Celery started with a pH of 6.05 and dropped down to a pH of 5.03 after 30 drops that is not nearly as drastic as alka seltzer. But, it shows how celery does not have a buffer because of the drop in pH and is not able to create more hydroxide ions when acid is added. Liver started with a pH of 6.50 and after 30 drops the pH dropped down to 6.03 which means the drop in pH is only .47 and looks similar to the data of the positive control of alka seltzer. The data in this lab follows the hypothesis of testing the HCI of liver and celery, then liver will contain a buffer and celery will not. This conclusion can be drawn because of celery’s large drop in pH and the data’s resemblance to the water data meaning celery cannot hydrolyze ions and keep a constant pH.
The experiment that was done was to figure out “Does the amount of calcium chloride affect the temperature of water?” For the procedure, the experiment asked to record the initial temperature of 75 mL of water. The first trial said to add zero scoops of calcium chloride and stir for two minutes to record the temperature. Once the first temperature was recorded, it must be written from the difference between the initial temperature and the new temperature. Next, it asked to add one scoop of calcium chloride and stir for two minutes and record. Lastly, it told us to repeat the same steps until we had three calcium chloride scoops in the beaker and repeat for two more trials for accurate results.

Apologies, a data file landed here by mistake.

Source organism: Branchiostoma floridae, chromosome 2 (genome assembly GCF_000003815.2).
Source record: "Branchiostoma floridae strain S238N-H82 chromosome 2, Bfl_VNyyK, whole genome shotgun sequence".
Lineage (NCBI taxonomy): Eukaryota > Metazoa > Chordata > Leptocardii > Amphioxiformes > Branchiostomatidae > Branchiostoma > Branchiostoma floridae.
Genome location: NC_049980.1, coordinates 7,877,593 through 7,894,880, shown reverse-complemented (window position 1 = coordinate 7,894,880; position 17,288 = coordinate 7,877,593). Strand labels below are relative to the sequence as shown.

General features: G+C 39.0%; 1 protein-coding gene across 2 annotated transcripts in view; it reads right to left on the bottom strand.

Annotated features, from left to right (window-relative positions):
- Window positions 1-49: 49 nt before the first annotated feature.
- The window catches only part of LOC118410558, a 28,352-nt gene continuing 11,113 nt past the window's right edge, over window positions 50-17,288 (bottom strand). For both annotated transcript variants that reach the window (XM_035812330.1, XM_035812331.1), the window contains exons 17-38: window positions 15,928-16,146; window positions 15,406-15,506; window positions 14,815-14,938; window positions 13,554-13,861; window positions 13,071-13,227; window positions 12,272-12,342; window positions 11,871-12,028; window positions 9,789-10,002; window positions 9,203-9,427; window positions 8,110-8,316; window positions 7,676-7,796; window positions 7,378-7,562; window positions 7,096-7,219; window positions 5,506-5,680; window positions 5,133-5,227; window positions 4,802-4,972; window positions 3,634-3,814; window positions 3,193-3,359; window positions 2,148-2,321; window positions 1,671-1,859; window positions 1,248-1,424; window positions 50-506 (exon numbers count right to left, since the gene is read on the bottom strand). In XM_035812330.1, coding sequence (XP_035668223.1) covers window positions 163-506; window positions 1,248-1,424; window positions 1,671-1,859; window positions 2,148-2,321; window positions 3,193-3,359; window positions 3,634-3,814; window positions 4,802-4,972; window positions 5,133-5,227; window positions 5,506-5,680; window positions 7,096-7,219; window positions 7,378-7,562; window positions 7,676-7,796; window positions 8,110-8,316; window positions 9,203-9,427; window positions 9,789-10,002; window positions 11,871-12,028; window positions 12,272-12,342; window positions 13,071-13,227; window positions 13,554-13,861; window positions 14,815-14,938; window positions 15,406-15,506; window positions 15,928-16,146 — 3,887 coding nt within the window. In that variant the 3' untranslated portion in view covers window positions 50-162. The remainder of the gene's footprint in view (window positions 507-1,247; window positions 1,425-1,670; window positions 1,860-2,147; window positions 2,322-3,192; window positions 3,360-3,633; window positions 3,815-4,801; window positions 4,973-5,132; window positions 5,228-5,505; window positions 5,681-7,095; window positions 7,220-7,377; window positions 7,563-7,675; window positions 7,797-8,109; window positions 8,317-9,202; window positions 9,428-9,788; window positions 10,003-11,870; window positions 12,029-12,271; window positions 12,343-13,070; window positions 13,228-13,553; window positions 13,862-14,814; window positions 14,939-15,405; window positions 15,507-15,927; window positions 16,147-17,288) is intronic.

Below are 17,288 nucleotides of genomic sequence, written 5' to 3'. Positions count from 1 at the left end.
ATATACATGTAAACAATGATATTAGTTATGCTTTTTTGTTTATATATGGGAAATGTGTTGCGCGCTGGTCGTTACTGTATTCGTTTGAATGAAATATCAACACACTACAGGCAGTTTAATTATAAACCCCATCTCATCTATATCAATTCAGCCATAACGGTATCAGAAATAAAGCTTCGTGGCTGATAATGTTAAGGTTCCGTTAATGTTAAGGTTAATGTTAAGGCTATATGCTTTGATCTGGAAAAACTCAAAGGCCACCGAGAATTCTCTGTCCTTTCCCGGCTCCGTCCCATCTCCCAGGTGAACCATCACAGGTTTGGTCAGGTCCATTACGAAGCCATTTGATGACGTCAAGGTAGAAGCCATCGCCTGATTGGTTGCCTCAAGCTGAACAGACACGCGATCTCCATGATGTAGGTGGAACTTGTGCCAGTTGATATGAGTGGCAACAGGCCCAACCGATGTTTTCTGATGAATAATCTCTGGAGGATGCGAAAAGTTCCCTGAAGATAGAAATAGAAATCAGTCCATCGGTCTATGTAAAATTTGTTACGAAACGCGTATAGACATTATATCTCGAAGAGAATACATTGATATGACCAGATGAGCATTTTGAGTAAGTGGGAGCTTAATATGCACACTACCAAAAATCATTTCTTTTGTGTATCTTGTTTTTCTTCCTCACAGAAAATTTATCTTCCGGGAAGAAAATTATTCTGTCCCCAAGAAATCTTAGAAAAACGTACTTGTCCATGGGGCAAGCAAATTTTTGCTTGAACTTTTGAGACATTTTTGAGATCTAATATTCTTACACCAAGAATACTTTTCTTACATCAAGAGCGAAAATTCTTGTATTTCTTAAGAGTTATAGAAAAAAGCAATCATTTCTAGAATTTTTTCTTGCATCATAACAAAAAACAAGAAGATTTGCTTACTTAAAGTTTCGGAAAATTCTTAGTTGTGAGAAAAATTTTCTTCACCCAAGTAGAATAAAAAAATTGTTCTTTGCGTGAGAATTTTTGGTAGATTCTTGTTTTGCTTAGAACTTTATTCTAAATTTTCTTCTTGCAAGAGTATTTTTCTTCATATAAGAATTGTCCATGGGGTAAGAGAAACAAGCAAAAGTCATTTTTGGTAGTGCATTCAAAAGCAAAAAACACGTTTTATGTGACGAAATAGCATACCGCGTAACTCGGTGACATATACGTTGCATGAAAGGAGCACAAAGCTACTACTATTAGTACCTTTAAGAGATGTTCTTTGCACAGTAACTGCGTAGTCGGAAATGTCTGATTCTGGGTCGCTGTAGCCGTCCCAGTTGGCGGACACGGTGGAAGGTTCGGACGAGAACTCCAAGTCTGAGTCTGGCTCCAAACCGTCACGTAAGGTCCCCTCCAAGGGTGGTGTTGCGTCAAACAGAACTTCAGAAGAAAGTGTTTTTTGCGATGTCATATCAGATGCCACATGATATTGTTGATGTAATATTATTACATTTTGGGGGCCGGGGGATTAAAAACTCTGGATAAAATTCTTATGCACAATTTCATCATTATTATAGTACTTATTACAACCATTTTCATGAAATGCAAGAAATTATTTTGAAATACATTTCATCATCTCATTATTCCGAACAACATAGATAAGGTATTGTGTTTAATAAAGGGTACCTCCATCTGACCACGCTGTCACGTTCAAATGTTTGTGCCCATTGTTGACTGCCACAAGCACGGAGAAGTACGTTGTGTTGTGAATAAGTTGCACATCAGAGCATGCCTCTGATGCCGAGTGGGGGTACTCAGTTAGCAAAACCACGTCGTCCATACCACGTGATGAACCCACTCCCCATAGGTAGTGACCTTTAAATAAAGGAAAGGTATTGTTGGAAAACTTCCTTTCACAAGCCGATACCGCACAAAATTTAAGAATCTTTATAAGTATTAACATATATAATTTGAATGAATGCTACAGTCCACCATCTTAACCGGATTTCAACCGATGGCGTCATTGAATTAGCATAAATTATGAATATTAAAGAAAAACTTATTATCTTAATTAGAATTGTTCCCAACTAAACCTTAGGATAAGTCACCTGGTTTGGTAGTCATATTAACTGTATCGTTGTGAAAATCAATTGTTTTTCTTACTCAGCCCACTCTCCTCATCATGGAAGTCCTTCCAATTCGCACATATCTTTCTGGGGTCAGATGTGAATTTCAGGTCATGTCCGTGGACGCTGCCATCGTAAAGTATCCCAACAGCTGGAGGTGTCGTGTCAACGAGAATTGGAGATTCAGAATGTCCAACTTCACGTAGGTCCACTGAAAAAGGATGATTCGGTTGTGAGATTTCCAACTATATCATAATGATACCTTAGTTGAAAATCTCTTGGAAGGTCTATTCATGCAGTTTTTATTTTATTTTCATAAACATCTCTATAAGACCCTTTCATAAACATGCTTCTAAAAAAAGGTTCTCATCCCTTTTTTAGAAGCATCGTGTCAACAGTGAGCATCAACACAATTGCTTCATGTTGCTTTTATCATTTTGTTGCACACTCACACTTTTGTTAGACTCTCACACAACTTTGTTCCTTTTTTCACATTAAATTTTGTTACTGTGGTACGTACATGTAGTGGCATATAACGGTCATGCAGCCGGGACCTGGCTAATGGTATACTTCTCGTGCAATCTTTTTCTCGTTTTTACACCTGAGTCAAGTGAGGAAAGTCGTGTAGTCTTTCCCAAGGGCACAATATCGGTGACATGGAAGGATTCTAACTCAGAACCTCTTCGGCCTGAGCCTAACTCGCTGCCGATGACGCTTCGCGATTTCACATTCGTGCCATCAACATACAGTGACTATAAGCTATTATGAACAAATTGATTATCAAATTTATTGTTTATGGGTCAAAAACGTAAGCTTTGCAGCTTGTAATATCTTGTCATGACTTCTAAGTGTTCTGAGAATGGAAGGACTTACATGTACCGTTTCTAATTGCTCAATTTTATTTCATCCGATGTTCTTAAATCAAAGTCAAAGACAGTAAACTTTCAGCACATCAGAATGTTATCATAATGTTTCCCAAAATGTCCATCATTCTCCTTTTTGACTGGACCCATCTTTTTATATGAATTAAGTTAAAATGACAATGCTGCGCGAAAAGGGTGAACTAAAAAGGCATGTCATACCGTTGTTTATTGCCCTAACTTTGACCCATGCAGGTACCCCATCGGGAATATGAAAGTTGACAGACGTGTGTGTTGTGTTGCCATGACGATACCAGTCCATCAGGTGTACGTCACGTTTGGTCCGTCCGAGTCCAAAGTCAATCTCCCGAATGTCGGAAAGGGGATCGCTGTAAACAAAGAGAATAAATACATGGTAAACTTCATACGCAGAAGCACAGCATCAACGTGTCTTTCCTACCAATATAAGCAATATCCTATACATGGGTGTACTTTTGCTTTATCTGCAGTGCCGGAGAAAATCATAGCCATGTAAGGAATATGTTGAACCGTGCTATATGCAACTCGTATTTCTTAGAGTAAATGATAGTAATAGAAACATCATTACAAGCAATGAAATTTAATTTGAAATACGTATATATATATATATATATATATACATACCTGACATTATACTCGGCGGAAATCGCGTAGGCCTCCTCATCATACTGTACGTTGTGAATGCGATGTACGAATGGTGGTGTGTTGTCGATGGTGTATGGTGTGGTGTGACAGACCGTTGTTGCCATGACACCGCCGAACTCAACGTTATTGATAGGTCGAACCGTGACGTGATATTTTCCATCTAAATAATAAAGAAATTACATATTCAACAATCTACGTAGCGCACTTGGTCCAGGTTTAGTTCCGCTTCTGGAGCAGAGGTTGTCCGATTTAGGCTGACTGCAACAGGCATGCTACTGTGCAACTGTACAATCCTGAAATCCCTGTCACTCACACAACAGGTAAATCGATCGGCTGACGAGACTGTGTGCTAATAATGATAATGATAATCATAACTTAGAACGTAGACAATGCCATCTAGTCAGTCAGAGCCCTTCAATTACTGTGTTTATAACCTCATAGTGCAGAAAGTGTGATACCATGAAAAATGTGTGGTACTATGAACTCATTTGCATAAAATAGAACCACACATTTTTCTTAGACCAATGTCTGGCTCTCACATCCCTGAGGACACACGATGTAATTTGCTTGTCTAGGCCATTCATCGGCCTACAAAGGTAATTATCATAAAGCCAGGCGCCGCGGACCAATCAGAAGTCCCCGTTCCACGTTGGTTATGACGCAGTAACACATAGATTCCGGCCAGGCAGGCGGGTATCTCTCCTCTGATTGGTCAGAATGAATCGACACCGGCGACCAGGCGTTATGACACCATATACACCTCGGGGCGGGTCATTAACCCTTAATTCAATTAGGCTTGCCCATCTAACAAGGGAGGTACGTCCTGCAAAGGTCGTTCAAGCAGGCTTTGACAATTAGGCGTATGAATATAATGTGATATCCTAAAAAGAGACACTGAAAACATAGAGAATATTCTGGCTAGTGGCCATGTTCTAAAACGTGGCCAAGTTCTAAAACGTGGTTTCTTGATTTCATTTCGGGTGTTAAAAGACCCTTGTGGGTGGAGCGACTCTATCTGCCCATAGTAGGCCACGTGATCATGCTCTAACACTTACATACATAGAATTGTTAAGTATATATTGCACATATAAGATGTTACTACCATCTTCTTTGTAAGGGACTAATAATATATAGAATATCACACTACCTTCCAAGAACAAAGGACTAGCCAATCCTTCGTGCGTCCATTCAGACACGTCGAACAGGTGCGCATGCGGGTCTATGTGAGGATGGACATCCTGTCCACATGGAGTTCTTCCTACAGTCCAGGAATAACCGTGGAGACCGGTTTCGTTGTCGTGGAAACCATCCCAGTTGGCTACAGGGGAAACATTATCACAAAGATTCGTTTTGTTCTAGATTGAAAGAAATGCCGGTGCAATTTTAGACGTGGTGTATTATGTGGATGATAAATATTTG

Using the lit tea light, like a bursen burner, I flamed the mouth of the S. epidermidis culture. The sterile cotton swab was inserted in the S. epidermidis culture and twirled around to obtain a specimen. The entire plate was inoculate with the swab from top to bottom, to achieve a lawn of growth. The dry forceps was used to remove the antibiotic disk into the appropriate spot on the plate. This process was repeated for the all antibiotics with aseptic technique being used.
The combinations included 2× yeast; 1× sugar, 1× yeast; 1× sugar and others. The controls were set up in the same ways except some lacked either sugar of yeast. Others had double the amount of yeast with no sugar and double the amount of sugar with no yeast. This was set up to monitor the differences. After all this setup rubber stoppers were put in the fermentation tubes and the baseline was marked.
32 100 μL of afore-prepared sample solution and the mixed reference standard were diluted 100 times with ethyl acetate. 50 μL of these dilution solutions were separated on the TLC plate coated with SNISG. The plate was developed with petroleum ether: ethyl acetate (4:1) and the movement of solvent was usually controlled at 1 cm from the upper edge. After completion, the plate was dried until no solvent smell remained. It was sprayed with an ethanol solution containing 10% sulfuric acid, and heated at an infra-red drier until obvious color came up, as shown in Fig.2 (B.ab).
Along with being healthier, Melaleuca’s product was more cost effective. The Freiburg Study proved Melaleuca’s Peak Performance Pack showed to be very effective showing results within 1 hour of dosage and significant results after 12 weeks of
In the experimental tobacco group we added the same amount of substances only difference was 50 microliters of tobacco extract was added to the mixture. We then obsevered the two slides for number of cells as well as for food vacuoles inside a cell using a microscope at times of 0,5,10,20, and 30 minutes. Results The following graphs show the results of this experiment. The tetrahymena sample that was introduced to concentrated tobacco had a lower cell/vacuole ratio than the tetrahymena sample that was not exposed to